Are Dog Tapeworm Segments Contagious to Children?

by Betty Lewis
Getting up close and personal with your dog won't put your child at risk for tapeworm.

Getting up close and personal with your dog won't put your child at risk for tapeworm.

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You saw those rice-like bits around your pup's backside, the telltale signs of tapeworm infection. Tapeworm segments are sacs that have broken off the worm living inside your dog. Each sac contains tapeworm eggs, waiting for a flea to eat them and keep the cycle going. Tapeworm segments aren't contagious to children; the only way they can catch a dog's tapeworm is by eating an infected flea.

Tapeworm: A Life

Tapeworm is an intestinal parasite, reaching 6 inches or more in length, that attaches itself to your dog's small intestine. The tapeworm is a head, that holds onto the intestinal wall, a neck and individual segments, or sacs, each with its own digestive system and reproductive tract. As the worm matures, the segments move down the "chain," dropping off the tail and leaving through your dog's rectum. You may see these segments in his poop, or spot them in his bed. The sac may move, since it's filled with tapeworm eggs, and eventually, it will dry up, releasing the eggs.

Enter the Flea

Dipylidium caninum is the most common type of tapeworm in dogs, and its released eggs aren't infectious to animals or people. In fact, without a flea, this brand of tapeworm can't infect anything else because it relies on fleas to perpetuate its life cycle. Flea larvae ingest the eggs while they feed on dirt, dandruff and dust, unwittingly becoming a vector for tapeworm. When your dog grooms himself and swallows an infected flea, the parasite enters your dog's intestinal tract to begin the process again. So, unless your child unknowingly eats an infected flea, he's safe from getting this kind of tapeworm.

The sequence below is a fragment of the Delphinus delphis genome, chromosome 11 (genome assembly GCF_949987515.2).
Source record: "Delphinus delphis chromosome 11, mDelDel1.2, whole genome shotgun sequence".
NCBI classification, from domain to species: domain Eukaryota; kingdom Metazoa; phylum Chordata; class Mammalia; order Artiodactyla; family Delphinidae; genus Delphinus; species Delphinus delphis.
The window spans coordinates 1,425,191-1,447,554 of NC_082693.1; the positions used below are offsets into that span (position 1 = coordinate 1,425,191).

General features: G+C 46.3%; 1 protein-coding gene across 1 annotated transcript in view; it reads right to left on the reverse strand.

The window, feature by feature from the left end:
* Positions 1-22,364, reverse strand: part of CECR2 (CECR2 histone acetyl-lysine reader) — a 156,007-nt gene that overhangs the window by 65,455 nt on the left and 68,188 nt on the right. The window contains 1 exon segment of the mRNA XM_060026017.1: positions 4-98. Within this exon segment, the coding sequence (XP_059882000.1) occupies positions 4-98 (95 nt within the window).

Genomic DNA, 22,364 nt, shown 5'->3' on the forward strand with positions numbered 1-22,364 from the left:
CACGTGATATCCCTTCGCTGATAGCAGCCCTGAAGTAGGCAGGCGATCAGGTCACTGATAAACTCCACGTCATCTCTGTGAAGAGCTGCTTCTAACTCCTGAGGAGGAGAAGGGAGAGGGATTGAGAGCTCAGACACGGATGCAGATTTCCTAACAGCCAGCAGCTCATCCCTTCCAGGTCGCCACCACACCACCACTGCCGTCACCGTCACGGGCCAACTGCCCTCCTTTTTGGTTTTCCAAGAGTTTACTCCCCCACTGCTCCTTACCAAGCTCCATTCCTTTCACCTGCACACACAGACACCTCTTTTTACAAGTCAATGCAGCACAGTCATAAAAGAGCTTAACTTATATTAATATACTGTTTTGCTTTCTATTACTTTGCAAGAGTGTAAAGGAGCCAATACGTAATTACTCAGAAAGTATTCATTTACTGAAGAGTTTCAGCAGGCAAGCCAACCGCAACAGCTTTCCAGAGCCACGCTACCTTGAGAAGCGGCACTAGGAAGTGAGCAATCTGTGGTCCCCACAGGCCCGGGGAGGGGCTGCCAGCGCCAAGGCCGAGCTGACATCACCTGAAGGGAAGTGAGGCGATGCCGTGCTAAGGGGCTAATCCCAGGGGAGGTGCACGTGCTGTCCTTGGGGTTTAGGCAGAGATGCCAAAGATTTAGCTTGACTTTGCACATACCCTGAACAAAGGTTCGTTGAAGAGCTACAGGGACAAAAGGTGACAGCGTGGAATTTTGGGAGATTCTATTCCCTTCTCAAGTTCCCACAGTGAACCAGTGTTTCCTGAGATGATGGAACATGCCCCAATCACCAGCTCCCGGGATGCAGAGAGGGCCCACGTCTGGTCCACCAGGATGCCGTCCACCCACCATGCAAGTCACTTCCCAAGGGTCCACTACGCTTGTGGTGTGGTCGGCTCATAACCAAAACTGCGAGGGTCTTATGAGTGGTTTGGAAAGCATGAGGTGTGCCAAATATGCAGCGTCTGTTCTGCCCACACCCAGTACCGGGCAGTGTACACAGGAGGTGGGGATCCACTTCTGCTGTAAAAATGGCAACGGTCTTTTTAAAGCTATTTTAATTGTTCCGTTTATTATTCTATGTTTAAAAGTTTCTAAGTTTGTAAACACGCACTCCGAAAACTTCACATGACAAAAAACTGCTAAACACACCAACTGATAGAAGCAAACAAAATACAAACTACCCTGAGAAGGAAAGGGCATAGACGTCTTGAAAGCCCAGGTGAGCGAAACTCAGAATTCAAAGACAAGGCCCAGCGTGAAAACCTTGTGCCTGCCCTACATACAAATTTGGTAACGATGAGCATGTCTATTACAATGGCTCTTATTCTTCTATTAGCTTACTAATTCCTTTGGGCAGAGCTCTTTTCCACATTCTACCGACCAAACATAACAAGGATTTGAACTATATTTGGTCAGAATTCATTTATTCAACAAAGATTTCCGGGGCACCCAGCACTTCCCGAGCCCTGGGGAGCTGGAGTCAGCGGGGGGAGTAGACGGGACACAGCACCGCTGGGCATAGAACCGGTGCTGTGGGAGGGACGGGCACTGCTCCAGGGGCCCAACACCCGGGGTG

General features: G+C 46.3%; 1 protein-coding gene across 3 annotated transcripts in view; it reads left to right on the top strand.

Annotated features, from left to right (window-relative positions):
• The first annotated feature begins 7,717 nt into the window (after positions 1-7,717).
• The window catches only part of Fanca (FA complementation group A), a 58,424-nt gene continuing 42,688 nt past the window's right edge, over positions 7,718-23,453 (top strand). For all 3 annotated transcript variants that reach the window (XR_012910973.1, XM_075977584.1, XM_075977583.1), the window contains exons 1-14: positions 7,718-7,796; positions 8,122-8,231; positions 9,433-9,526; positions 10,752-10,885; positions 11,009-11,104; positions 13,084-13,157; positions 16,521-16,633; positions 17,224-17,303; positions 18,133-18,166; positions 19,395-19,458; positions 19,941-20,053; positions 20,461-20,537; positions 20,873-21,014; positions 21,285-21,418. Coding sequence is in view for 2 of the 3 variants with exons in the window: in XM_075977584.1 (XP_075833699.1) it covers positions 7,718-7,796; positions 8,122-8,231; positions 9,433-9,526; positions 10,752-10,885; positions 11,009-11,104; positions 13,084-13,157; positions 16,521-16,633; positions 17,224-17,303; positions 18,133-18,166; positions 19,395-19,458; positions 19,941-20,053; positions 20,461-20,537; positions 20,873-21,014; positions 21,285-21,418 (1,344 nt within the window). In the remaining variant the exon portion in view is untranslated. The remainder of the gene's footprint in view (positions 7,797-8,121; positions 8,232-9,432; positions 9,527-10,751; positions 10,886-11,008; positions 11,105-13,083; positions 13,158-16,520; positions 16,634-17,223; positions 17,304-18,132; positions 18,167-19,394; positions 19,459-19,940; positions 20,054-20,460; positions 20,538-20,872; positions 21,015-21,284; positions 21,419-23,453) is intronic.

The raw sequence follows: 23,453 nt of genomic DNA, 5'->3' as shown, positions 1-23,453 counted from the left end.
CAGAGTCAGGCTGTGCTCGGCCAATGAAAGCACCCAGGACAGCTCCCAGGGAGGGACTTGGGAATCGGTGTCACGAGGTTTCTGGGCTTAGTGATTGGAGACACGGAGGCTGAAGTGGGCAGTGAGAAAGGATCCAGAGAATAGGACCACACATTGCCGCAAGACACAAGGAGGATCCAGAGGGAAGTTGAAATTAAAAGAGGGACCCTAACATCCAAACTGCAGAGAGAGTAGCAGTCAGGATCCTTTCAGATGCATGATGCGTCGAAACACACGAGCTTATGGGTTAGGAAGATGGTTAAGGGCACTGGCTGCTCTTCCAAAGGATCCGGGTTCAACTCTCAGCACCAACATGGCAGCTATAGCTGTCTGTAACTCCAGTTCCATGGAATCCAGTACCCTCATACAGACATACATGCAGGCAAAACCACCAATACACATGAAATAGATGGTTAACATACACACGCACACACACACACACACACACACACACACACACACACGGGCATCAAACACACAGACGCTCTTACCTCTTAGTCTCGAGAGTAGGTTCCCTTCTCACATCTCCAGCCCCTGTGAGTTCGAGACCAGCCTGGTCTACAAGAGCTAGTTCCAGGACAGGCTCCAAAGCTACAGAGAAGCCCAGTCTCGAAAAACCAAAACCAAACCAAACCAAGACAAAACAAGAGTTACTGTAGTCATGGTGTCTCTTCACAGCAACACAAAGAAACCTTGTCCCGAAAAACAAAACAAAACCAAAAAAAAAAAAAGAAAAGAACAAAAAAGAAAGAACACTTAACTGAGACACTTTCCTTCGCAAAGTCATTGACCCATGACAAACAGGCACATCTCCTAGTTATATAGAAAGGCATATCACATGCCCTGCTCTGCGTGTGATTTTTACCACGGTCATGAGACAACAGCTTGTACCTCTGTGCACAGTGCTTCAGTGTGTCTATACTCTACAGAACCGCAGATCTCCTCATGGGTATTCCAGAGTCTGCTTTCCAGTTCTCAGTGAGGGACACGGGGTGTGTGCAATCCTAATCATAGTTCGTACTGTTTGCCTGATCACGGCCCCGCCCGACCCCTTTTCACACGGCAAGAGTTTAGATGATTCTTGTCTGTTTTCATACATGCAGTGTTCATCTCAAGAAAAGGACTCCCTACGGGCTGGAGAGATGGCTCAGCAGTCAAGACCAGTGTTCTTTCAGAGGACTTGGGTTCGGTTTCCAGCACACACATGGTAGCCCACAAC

Other Tapeworms, Other Hosts

If your dog likes to hunt prey in your yard, it's possible he can pick up a different variety of tapeworm from an infected rodent, such as a squirrel or rabbit. The Echinococcus and Taenia species of tapeworm use large animals, such as deer, and rodents, such as mice and rats, as intermediate hosts. Humans get Taenia infections by eating infected meat, such as pork or beef. Echinococcus can be passed and transmitted through a dog's stool, but it's very rare in North America.

Playing Keep-Away

Even though you or your children can't pick up tapeworm from a segment, it's still best to treat your dog to get rid of these parasites. Your vet can prescribe medicine, such as praziquantel, to kill the tapeworm. Preventing fleas is key to keeping tapeworm at bay since these parasites rely on fleas to keep the cycle going.

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